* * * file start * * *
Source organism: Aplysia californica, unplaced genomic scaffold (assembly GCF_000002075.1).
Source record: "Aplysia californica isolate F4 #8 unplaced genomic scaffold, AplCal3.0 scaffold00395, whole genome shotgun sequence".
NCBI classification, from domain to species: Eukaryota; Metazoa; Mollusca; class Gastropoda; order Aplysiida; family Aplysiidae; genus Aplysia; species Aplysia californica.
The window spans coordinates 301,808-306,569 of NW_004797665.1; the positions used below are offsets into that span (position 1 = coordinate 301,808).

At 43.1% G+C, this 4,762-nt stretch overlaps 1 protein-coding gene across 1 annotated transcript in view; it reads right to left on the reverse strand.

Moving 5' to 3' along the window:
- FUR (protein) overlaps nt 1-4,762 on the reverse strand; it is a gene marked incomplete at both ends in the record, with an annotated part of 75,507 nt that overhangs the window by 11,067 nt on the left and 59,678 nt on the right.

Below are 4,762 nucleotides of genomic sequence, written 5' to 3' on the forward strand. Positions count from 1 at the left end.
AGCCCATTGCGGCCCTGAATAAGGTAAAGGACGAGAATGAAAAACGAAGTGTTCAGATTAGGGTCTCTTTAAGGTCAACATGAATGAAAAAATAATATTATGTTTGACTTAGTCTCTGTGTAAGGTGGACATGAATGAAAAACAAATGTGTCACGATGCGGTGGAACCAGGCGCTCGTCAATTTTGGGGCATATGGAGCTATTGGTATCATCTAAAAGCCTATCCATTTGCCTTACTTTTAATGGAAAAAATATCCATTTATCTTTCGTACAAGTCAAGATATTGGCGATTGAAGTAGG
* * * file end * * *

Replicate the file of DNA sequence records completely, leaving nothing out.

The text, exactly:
Source organism: Aplysia californica, unplaced genomic scaffold (assembly GCF_000002075.1).
Source record: "Aplysia californica isolate F4 #8 unplaced genomic scaffold, AplCal3.0 scaffold00395, whole genome shotgun sequence".
NCBI classification, from domain to species: Eukaryota; Metazoa; Mollusca; class Gastropoda; order Aplysiida; family Aplysiidae; genus Aplysia; species Aplysia californica.
The window spans coordinates 301,808-306,569 of NW_004797665.1; the positions used below are offsets into that span (position 1 = coordinate 301,808).

At 43.1% G+C, this 4,762-nt stretch overlaps 1 protein-coding gene across 1 annotated transcript in view; it reads right to left on the reverse strand.

Moving 5' to 3' along the window:
- FUR (protein) overlaps nt 1-4,762 on the reverse strand; it is a gene marked incomplete at both ends in the record, with an annotated part of 75,507 nt that overhangs the window by 11,067 nt on the left and 59,678 nt on the right.

Below are 4,762 nucleotides of genomic sequence, written 5' to 3' on the forward strand. Positions count from 1 at the left end.
AGCCCATTGCGGCCCTGAATAAGGTAAAGGACGAGAATGAAAAACGAAGTGTTCAGATTAGGGTCTCTTTAAGGTCAACATGAATGAAAAAATAATATTATGTTTGACTTAGTCTCTGTGTAAGGTGGACATGAATGAAAAACAAATGTGTCACGATGCGGTGGAACCAGGCGCTCGTCAATTTTGGGGCATATGGAGCTATTGGTATCATCTAAAAGCCTATCCATTTGCCTTACTTTTAATGGAAAAAATATCCATTTATCTTTCGTACAAGTCAAGATATTGGCGATTGAAGTAGG